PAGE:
Independent: Bellingcat says Saudi coalition may have used "double-tap" airstrikes in Yemen

The Independent- Debriefer
2019-08-31 | Since 3 Month

اضغط هنا لقراءة الخبر بالعربية

Saudi Arabia and its allies may have used “double-tap” airstrikes in Yemen, researchers at investigative journalism site Bellingcat have revealed. 

The tactic sees missiles fired once, then again when aid workers have rushed to the injured. It dramatically raises civilian death tolls and endangers rescuers.

Evidence has now been found to suggest that civilian targets in Yemen were hit by double-tap airstrikes. Researchers examined open source photographs and videos of attacks carried out by the Saudi-led coalition.

Their report, to be released on Monday and seen by The Independent, comes as the British government prepares to appeal a Court of Appeal judgement that forced it to freeze sales of UK arms to Saudi Arabia while it reconsidered whether they could be used to violate international humanitarian law.

The researchers behind the report say strikes that potentially breach humanitarian law have not stopped, which indicates “a clear risk that weapons sold by the UK may be used in breaches”.

By examining satellite imagery of the aftermath of airstrikes, researchers at Bellingcat – a non-profit organisation that specialises in open-source investigations – found at least six instances whereby civilian areas appear to have been hit by double-tap strikes.

Those targets included a funeral hall, two markets, a restaurant, a mosque and a residential area.

“The attacks on these locations appeared to kill and injure far more civilians than was proportionate to any likely military advantage. In some cases, such egregious civilian harm appears entirely foreseeable, suggesting that members of the coalition have intentionally conducted indiscriminate or disproportionate attacks,” the report says.

In one incident, which took place on the morning of 6 July, 2015, some 40 people were killed by two airstrikes which hit a market in the southern region of Lahij.

Using satellite imagery, Bellingcat researchers identified the target as a “bustling livestock market”.

After studying photographs and video footage of the aftermath of the attack, the team identified two large impact craters at the scene. A summary of the report said the evidence suggested a “double-tap strike”.

The same process was used to identify the practice in at least five other incidents, including an attack on a funeral hall in the capital Sanaa in October 2016, which killed more than 150 civilians.

Satellite images of the building show two distinct holes in the floor where the missiles entered the hall. The coalition initially denied responsibility for the strike, before blaming an intelligence failure. 

“When the coalition hits a market twice, it shows that there is a lack of will to minimise civilian casualties or collateral damage. People are going to come after the first strike, so obviously you’re going to hit first responders and civilians,” Rawan Shaif, the lead of the Yemen team at Bellingcat, told The Independent.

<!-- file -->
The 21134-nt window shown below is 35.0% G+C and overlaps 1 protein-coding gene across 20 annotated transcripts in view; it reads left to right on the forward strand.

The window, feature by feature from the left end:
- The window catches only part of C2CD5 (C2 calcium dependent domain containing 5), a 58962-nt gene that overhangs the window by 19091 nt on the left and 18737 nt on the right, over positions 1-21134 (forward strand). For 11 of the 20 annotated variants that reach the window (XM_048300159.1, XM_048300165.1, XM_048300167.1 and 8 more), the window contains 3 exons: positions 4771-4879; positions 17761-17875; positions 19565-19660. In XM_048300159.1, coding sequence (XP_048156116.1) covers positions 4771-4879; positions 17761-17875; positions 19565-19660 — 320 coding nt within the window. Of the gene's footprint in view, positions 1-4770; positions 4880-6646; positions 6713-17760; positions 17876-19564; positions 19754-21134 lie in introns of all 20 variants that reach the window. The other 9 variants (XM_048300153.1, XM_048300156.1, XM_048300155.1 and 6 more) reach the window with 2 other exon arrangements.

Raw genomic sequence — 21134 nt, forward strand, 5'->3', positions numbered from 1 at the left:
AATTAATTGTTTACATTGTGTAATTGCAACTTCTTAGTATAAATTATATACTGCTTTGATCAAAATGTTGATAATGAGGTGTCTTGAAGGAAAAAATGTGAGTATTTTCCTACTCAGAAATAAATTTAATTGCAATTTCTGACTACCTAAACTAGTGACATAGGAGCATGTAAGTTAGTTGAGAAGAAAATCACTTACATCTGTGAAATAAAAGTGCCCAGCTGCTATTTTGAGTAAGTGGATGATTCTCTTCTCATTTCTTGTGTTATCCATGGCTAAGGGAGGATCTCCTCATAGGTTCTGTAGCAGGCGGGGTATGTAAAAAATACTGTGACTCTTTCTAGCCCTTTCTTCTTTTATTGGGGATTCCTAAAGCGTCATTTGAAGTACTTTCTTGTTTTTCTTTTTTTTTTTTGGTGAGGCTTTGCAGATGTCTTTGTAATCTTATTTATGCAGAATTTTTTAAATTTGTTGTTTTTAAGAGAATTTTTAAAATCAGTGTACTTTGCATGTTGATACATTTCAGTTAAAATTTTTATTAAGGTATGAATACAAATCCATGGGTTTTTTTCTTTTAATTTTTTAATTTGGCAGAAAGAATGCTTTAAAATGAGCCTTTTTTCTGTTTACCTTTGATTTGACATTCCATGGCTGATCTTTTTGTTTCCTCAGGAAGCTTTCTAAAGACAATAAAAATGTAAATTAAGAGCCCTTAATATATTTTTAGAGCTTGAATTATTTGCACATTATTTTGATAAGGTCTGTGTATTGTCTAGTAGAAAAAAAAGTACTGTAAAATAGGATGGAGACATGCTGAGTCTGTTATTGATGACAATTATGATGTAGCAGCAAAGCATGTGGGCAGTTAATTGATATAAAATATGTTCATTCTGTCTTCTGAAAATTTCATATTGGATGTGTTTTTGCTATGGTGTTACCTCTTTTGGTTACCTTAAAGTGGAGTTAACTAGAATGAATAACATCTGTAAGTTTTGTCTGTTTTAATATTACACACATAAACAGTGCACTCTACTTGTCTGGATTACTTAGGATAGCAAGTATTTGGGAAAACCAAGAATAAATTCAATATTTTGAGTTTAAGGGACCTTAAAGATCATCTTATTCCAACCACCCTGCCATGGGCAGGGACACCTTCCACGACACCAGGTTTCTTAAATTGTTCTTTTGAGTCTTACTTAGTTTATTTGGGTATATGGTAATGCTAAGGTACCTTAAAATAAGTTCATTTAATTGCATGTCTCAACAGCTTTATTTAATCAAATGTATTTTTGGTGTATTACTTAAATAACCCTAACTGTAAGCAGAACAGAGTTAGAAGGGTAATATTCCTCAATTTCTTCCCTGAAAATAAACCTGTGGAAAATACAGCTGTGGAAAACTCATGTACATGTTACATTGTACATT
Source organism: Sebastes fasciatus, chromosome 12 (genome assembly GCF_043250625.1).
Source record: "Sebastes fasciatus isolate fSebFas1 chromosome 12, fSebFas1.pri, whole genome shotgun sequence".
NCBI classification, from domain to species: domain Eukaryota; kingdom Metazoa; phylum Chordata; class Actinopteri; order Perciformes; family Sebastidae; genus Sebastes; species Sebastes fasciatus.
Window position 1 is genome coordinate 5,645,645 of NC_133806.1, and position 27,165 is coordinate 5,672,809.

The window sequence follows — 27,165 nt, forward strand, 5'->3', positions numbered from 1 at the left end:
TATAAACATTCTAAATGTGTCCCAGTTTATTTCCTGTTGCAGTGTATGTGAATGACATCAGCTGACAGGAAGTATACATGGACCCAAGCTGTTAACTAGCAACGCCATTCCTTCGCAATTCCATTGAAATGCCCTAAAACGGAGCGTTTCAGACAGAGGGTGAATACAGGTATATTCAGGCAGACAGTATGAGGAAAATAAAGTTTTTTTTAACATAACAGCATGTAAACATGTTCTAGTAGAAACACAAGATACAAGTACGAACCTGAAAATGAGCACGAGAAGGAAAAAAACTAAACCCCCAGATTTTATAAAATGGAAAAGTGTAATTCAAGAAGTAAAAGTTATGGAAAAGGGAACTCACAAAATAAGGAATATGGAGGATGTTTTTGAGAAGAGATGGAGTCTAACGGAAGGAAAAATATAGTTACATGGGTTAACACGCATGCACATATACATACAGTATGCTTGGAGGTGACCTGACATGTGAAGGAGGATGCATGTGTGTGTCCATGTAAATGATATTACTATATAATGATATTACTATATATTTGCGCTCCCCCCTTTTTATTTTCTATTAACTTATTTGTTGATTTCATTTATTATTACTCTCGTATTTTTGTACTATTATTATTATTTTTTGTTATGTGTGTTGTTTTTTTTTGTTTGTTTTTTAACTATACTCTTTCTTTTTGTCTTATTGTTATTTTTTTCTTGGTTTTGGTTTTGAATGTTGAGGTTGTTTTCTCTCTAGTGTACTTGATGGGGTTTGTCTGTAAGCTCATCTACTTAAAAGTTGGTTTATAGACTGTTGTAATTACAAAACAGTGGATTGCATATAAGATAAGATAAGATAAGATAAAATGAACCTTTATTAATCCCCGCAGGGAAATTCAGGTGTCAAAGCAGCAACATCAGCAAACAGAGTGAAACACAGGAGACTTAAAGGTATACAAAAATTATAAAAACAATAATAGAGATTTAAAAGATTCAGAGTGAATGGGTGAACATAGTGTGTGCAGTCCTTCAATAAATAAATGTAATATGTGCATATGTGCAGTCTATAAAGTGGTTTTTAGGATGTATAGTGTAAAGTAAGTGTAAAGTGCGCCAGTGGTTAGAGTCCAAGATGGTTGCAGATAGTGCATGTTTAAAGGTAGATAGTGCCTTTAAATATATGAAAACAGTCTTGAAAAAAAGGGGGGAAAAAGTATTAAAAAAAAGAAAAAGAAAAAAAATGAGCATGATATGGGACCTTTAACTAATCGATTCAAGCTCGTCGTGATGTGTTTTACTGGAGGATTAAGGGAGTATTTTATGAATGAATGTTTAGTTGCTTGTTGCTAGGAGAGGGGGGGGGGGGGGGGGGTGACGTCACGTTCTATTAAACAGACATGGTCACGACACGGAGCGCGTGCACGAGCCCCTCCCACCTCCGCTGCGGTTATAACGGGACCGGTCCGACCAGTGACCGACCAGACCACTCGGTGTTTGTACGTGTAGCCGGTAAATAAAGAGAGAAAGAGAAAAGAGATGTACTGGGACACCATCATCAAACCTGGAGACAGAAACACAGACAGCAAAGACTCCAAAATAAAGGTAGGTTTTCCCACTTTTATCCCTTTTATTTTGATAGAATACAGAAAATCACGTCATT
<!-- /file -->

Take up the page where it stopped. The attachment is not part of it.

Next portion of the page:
“Even if there was a military target at these sites, the evidence suggests they were targeting individuals, and not weapons depots due to a lack of secondary explosions.”

She added: “Going in twice to make sure that an individual is dead, and causing all the collateral damage, is recklessness”

The Bellingcat report also alleges that the coalition’s own investigations into potential violations of humanitarian law “appear to have been purely token in nature and forthcoming only in response to overwhelming international outrage”.

That assessment matches the findings of a similar report from a team of international lawyers and a Yemeni human rights group released earlier this month.

The nearly 300-page report alleges a litany of international law violations by the Saudi-led coalition in Yemen. It further claims that Riyadh covered up evidence of war crimes in subsequent investigations into deadly airstrikes.  

Yemen has been devastated by a five-year armed conflict between the government backed by the Saudi-led coalition and the Iran-backed Houthis. The conflict erupted after the Houthis ousted the government and seized power in late 2014.

More than 11.000 civilians have been killed and tens of thousands of others injured in the war. Millions have been displaced and tens of thousands have fled outside the country.

The coalition has been responsible for the vast majority of civilian casualties, according to the UN and international human rights organizations.

The conflict has caused what the United Nations calls the world's worst humanitarian crisis.

More than 24 million people, more than 80% of the country's population, are in need some form of humanitarian or protection assistance, including 8.4 million people who don't know where their next meal will come from, according to the UN.

 

 


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